The evaluation of the Rotator Cuff is largely done by history, physical examination, and radiographic studies. As with all parts of the body, certain signs have been observed and physical examination test described which have a level of predictability in making an accurate diagnosis. Following this, more extensive workup may assist in coming to a final diagnosis.
External rotators of the shoulder include the posterior deltoid, the infraspinatus, and the teres minor. The infraspinatus and the teres minor together contribute to more than 80% of the external rotation torque while the teres minor alone contributes up to 45%.
Evaluation of the rotator cuff maybe performed with several specific tests, and each of the tendons can be somewhat isolated on certain test. The supraspinatus can be evaluated with the Jobe test, the subscapularis with the Lift Off test, the infraspinatus with the Lag Sign, and the teres minor with the Hornblower’s sign.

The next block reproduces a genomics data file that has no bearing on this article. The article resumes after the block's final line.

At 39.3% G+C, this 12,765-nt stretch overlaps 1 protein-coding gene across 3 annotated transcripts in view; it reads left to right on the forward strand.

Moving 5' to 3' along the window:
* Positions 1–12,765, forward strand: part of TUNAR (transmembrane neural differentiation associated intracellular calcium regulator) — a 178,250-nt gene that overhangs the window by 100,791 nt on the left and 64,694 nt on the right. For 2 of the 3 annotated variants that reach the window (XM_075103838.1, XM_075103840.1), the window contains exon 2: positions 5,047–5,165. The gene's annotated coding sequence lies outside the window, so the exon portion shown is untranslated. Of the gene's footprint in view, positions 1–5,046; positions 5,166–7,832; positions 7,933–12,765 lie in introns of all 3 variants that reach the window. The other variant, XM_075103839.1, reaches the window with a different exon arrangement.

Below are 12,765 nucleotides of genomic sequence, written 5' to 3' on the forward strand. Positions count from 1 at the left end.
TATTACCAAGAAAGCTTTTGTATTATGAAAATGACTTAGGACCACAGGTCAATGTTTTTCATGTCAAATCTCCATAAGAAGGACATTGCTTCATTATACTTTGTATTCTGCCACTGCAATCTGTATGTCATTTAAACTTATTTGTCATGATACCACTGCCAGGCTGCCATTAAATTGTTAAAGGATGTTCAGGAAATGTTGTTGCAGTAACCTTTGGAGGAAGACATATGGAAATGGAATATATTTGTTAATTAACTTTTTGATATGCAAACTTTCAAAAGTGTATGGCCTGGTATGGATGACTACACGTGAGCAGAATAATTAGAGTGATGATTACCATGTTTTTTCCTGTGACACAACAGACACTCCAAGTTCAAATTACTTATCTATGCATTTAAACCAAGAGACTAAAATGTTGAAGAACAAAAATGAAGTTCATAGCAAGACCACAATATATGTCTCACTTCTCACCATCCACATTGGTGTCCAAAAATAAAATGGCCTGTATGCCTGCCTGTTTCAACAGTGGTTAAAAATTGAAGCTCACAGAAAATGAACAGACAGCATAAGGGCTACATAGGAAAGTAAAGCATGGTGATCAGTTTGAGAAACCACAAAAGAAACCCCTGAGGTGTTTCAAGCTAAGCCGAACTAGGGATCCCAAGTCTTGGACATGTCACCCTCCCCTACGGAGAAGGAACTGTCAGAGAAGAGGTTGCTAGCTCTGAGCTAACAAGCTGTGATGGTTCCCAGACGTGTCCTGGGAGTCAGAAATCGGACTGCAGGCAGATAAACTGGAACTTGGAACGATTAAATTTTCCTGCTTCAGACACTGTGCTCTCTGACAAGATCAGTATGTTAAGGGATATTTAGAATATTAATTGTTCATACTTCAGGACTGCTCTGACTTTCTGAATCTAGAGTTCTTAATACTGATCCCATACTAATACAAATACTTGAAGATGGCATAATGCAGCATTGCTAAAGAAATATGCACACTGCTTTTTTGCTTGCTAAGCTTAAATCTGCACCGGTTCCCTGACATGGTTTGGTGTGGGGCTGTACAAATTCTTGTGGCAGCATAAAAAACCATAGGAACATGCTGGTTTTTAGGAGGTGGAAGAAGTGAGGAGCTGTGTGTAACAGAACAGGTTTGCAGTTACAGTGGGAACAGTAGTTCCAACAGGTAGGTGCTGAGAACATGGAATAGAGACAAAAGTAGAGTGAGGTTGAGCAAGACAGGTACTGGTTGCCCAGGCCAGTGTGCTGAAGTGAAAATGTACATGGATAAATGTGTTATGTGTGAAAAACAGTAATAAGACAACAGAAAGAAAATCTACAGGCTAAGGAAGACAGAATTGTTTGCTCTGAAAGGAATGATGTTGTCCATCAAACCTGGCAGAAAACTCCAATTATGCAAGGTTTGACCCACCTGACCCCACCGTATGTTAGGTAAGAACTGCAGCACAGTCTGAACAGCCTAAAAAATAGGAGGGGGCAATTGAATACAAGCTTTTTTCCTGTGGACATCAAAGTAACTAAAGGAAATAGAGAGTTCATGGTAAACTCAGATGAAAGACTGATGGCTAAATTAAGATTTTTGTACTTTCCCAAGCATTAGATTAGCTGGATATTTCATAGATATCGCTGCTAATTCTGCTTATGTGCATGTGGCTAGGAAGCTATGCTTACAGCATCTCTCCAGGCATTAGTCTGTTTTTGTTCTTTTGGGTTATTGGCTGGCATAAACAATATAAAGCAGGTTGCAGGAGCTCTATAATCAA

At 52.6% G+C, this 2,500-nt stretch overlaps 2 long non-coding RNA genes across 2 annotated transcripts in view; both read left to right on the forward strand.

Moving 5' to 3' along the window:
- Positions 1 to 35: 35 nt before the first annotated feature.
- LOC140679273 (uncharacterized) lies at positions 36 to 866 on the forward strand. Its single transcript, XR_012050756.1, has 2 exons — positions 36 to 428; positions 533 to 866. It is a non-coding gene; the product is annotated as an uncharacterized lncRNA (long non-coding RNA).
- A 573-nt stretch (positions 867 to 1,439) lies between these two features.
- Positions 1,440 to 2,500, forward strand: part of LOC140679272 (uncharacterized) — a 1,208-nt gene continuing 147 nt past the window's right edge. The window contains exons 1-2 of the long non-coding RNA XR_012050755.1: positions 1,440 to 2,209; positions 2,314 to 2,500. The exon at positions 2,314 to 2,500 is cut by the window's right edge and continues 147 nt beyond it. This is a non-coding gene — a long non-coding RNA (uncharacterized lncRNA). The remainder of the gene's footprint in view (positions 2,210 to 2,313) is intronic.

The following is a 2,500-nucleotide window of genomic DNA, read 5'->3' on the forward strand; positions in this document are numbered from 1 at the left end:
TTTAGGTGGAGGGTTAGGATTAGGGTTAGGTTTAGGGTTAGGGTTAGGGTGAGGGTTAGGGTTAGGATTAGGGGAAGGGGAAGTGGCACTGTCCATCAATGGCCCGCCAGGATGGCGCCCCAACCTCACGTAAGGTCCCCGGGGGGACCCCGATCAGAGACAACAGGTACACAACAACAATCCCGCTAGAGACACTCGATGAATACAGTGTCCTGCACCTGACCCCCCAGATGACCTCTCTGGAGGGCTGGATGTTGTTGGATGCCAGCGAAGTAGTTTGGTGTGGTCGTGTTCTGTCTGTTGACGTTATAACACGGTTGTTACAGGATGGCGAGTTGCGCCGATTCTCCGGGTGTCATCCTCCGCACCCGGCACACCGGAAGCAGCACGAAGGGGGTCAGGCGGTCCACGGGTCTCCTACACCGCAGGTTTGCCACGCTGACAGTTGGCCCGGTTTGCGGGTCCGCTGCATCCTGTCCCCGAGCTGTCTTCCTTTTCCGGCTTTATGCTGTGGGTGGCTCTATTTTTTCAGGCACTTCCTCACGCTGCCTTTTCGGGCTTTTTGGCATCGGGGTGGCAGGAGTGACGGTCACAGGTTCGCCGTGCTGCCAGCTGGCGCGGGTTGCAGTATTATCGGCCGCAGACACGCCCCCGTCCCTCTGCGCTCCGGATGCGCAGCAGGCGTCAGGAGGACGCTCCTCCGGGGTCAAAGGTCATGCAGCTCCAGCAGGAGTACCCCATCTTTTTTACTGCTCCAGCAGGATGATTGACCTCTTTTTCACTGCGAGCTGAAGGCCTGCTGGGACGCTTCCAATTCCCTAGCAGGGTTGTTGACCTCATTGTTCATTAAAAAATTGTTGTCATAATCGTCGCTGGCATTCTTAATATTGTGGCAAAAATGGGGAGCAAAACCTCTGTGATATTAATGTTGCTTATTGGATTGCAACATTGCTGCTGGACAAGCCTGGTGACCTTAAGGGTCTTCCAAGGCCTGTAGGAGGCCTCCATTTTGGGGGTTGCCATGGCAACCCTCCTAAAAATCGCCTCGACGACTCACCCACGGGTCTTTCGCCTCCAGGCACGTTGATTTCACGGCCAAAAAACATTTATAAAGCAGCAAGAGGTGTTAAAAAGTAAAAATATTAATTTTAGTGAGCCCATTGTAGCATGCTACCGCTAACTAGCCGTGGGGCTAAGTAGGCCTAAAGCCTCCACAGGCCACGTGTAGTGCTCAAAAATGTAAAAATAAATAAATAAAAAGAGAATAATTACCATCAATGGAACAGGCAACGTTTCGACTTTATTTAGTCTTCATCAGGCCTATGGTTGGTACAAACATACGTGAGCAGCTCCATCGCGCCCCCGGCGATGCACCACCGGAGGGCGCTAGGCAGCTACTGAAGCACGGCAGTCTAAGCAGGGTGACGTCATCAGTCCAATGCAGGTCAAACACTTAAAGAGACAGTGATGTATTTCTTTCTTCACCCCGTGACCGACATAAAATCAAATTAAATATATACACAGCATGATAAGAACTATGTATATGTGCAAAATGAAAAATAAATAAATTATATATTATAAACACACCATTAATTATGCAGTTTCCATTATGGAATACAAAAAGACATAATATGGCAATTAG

The Hornblower’s sign occurs when the patient is unable to externally rotate the arm with the shoulder elevated 900 from the body in the scapular plane. In severe cases this can be seen when asking the patient to bring the hand to the mouth. If one is unable to externally rotate the arm then one must elevate the shoulder to 900 and extend the wrist to get the hand to the mouth. This is significant information in that these patients may have a large/massive rotator cuff tear. This correlates to a high probability of atrophy and fatty infiltration of the cuff musculature, and thus surgical repair outcome is often poor.
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Ricardo Rodriguez, MD
Baton Rouge, LA